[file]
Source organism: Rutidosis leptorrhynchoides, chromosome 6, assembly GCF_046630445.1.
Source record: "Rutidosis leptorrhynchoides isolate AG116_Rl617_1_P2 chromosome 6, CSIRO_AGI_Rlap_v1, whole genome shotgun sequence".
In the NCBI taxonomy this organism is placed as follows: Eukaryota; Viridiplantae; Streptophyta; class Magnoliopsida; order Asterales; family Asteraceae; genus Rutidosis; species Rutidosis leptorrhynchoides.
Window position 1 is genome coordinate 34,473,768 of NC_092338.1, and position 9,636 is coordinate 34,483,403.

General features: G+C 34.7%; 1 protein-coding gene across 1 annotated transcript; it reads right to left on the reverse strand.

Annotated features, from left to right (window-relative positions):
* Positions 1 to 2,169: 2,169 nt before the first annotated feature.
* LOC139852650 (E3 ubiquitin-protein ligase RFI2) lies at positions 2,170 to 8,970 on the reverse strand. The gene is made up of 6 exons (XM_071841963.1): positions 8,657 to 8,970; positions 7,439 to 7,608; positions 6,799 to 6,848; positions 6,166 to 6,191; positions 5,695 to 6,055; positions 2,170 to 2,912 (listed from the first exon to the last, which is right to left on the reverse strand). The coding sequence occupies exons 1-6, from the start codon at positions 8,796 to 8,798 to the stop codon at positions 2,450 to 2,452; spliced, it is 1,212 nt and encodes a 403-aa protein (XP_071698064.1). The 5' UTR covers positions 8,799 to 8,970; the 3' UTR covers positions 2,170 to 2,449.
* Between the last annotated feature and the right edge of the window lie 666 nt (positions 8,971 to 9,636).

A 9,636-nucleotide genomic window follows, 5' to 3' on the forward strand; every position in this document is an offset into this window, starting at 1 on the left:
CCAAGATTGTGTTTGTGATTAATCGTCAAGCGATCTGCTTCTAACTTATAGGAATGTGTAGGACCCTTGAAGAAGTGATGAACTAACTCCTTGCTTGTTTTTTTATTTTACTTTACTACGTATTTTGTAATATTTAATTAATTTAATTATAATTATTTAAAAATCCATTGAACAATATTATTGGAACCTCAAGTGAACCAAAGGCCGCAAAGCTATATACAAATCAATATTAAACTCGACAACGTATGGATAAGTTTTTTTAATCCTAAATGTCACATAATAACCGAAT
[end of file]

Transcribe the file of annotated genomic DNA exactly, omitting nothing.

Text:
Source organism: Rutidosis leptorrhynchoides, chromosome 6, assembly GCF_046630445.1.
Source record: "Rutidosis leptorrhynchoides isolate AG116_Rl617_1_P2 chromosome 6, CSIRO_AGI_Rlap_v1, whole genome shotgun sequence".
In the NCBI taxonomy this organism is placed as follows: Eukaryota; Viridiplantae; Streptophyta; class Magnoliopsida; order Asterales; family Asteraceae; genus Rutidosis; species Rutidosis leptorrhynchoides.
Window position 1 is genome coordinate 34,473,768 of NC_092338.1, and position 9,636 is coordinate 34,483,403.

General features: G+C 34.7%; 1 protein-coding gene across 1 annotated transcript; it reads right to left on the reverse strand.

Annotated features, from left to right (window-relative positions):
* Positions 1 to 2,169: 2,169 nt before the first annotated feature.
* LOC139852650 (E3 ubiquitin-protein ligase RFI2) lies at positions 2,170 to 8,970 on the reverse strand. The gene is made up of 6 exons (XM_071841963.1): positions 8,657 to 8,970; positions 7,439 to 7,608; positions 6,799 to 6,848; positions 6,166 to 6,191; positions 5,695 to 6,055; positions 2,170 to 2,912 (listed from the first exon to the last, which is right to left on the reverse strand). The coding sequence occupies exons 1-6, from the start codon at positions 8,796 to 8,798 to the stop codon at positions 2,450 to 2,452; spliced, it is 1,212 nt and encodes a 403-aa protein (XP_071698064.1). The 5' UTR covers positions 8,799 to 8,970; the 3' UTR covers positions 2,170 to 2,449.
* Between the last annotated feature and the right edge of the window lie 666 nt (positions 8,971 to 9,636).

A 9,636-nucleotide genomic window follows, 5' to 3' on the forward strand; every position in this document is an offset into this window, starting at 1 on the left:
CCAAGATTGTGTTTGTGATTAATCGTCAAGCGATCTGCTTCTAACTTATAGGAATGTGTAGGACCCTTGAAGAAGTGATGAACTAACTCCTTGCTTGTTTTTTTATTTTACTTTACTACGTATTTTGTAATATTTAATTAATTTAATTATAATTATTTAAAAATCCATTGAACAATATTATTGGAACCTCAAGTGAACCAAAGGCCGCAAAGCTATATACAAATCAATATTAAACTCGACAACGTATGGATAAGTTTTTTTAATCCTAAATGTCACATAATAACCGAAT